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Politics in Sweden: The two main events you shouldn't miss this summer

Emma Löfgren
Emma Löfgren - [email protected]
Politics in Sweden: The two main events you shouldn't miss this summer
Social Democrat leader Magdalena Andersson at last year's Järvaveckan political festival. Photo: Fredrik Persson/TT

The Local gives you the lowdown on the political events to add to your calendar in the summer of 2023.



Järvaveckan (Järva Week) was founded in 2013 as a tiny film festival with only a few hundred people, but it has grown to one of Sweden’s biggest political events in the last few years.

It now attracts tens of thousands of visitors every year, with representatives from every major party attending. Held at the Spånga sports field in Stockholm’s northern suburbs, it is still young and vibrant enough to feel less elite than its older cousin, the Almedalsveckan (Almedalen Week) festival.


Which politicians are speaking? Liberal leader Johan Pehrson and Social Democrat leader Magdalena Andersson will take the stage on May 31st, followed by the Green Party’s Per Bolund and the Sweden Democrats’ Linda Lindberg on June 1st, the Centre Party’s Muharrem Demirok and the Left Party’s Nooshi Dadgostar on June 2nd, and the Moderates’ Gunnar Strömmer and Christian Democrats’ Jakob Forssmed on June 3rd.

In a sign of how popular this festival has got, the only parties not represented by their party leaders are the Sweden Democrats, Moderates and Christian Democrats. As The Local reported last week, Sweden Democrat leader Jimmie Åkesson has cancelled his attendance at Almedalsveckan too, choosing instead to take a long summer holiday.

There will also be a bunch of panel talks on everything from tech and talent growth to housing and equality, as well as several cultural events and food trucks.

When: May 31st – June 3rd

Getting here: Take the SL commuter train from Stockholm City to Spånga or the metro from T-centralen to Tensta and walk from there. Alternatively, there are also buses from both Spånga and Tensta to Spånga IP, where the festival is held.

Moderate leader Ulf Kristersson speaking at last year's Almedalen Week. Photo: Henrik Montgomery/TT


In the summer of 1968, Olof Palme (then education minister, later prime minister) gave an impromptu speech off the back of a truck on his summer holiday on the island of Gotland. It was the start of Almedalsveckan – Sweden’s main political festival, also known as Almedalen.

More than 40,000 people typically attend Almedalen every year, 95 percent of them coming from outside Gotland, where hotel prices shoot up every summer. But interest in the event has been declining in recent years, with critics dismissing it as a week where the political elite mingle and sip rosé rather than the democratic festival it aims to be.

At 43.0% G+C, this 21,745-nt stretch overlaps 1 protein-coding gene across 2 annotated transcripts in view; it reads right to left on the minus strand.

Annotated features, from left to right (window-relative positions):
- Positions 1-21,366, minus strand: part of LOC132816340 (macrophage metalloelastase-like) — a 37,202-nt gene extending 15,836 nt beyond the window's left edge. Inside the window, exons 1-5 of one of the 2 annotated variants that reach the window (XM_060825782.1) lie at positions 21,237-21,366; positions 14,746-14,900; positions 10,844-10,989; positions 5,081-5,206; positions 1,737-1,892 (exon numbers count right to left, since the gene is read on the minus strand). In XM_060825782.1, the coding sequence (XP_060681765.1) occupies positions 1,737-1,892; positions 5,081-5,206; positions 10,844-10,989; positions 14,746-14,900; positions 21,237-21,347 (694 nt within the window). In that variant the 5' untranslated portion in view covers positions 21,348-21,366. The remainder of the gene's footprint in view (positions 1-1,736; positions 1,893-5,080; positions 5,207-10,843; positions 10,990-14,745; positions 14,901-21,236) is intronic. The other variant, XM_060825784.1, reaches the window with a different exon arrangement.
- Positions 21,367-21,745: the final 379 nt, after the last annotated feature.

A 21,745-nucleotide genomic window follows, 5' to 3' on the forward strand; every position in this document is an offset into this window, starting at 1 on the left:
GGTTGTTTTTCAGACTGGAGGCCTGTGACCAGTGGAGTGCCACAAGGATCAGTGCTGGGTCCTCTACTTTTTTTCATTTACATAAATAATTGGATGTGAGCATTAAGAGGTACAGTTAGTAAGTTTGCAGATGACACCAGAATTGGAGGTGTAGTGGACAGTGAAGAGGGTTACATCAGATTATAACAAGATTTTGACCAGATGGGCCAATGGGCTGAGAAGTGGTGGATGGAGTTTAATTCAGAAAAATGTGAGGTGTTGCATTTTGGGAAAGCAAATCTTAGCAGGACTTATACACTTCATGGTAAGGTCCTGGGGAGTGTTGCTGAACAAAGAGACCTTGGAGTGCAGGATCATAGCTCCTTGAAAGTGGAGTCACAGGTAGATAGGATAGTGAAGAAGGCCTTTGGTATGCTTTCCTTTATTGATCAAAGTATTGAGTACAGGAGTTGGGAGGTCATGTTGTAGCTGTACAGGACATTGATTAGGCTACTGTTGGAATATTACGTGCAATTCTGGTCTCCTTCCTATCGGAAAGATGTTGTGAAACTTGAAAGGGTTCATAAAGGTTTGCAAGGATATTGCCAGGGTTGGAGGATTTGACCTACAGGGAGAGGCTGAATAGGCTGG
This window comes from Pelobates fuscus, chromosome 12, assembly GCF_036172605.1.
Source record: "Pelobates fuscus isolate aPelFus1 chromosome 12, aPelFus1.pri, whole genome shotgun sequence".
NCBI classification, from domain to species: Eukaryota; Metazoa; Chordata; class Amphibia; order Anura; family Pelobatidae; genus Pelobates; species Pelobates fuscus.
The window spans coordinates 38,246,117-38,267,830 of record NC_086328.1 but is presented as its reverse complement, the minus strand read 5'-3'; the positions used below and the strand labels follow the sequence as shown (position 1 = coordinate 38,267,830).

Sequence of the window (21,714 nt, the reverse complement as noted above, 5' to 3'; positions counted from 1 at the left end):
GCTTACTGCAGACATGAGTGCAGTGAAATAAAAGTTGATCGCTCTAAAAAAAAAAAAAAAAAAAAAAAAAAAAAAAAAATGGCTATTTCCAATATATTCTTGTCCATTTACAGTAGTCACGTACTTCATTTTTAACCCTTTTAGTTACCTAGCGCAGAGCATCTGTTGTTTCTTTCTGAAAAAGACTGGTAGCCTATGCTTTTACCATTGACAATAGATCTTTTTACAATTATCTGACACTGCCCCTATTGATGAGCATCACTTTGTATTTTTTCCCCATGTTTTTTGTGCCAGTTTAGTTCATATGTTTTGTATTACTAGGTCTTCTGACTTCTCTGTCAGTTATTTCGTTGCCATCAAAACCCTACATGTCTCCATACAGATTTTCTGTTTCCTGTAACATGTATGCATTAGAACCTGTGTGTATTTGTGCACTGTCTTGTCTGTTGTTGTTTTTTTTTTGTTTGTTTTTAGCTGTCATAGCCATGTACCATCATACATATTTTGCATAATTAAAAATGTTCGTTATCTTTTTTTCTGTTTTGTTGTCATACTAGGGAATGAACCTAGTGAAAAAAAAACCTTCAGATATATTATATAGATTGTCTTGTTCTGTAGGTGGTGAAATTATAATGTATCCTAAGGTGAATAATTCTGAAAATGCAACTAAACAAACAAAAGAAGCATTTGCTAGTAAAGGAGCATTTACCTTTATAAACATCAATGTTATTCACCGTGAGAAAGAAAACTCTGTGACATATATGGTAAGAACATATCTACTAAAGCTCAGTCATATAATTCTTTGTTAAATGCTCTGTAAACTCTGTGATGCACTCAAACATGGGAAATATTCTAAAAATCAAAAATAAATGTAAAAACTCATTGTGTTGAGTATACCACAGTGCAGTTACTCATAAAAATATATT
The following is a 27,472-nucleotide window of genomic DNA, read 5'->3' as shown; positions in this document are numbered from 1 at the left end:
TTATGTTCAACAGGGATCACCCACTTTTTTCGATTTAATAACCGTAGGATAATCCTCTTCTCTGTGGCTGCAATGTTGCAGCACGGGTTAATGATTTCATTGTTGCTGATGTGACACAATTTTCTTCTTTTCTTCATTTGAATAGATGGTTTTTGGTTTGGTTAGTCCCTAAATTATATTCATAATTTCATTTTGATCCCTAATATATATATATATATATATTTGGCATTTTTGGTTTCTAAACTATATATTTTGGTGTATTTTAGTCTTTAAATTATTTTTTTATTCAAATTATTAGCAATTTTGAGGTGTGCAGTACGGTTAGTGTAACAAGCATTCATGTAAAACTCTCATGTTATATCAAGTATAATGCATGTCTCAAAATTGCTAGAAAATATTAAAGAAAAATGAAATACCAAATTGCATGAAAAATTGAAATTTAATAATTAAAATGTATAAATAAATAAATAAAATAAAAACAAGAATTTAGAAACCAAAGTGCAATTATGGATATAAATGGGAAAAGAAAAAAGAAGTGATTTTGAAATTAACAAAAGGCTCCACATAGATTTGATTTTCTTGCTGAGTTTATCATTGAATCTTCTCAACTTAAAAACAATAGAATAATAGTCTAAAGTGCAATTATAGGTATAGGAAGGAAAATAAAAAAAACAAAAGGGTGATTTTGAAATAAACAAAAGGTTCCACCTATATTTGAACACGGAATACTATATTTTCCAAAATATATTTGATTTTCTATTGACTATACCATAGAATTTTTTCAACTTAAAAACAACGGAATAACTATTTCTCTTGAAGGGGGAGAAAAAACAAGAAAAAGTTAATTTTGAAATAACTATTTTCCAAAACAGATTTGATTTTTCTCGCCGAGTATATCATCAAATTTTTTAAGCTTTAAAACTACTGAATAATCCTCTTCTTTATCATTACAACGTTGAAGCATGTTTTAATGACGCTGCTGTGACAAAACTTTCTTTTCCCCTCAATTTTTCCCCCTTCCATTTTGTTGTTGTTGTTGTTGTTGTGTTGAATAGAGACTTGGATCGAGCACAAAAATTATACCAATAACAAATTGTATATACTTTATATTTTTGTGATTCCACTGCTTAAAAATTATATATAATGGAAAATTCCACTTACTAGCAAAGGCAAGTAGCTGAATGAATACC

It used to dedicate one day to every party, with the party leader giving a keynote speech in the evening from the stage in the Almedalen park. Today, the party leaders share the days, with Prime Minister Ulf Kristersson speaking on behalf of his Moderates at 11am on June 28th, followed by the Green Party’s Märta Stenevi at 7pm on the same day.


The Social Democrats’ Magdalena Andersson and Centre Party’s Muharrem Demirok will take the stage on June 29th, the Left Party’s Nooshi Dadgostar and Christian Democrats’ Ebba Busch on June 30th and the Liberals’ Johan Pehrson and Sweden Democrats’ Linda Lindberg on July 1st.

The mood at Almedalen this year may be more sombre than previous years, as visitors mark one year since a far-right extremist killed a prominent Swedish psychiatrist at the 2022 festival. He had also planned to attack then-Centre Party leader Annie Lööf.

Almedalen will be harder than Järvaveckan to pay an unplanned visit to unless you already live on Gotland, as hotels and transport are usually booked up months in advance, but the political speeches are usually televised with commentary from experts.

When: June 27th – July 1st

Getting here: Fly to Visby Airport or take the ferry from Nynäshamn.

Politics in Sweden is a weekly column looking at the big talking points and issues in Swedish politics. Members of The Local Sweden can sign up to receive an email alert when the column is published. Just click on this “newsletters” option or visit the menu bar.


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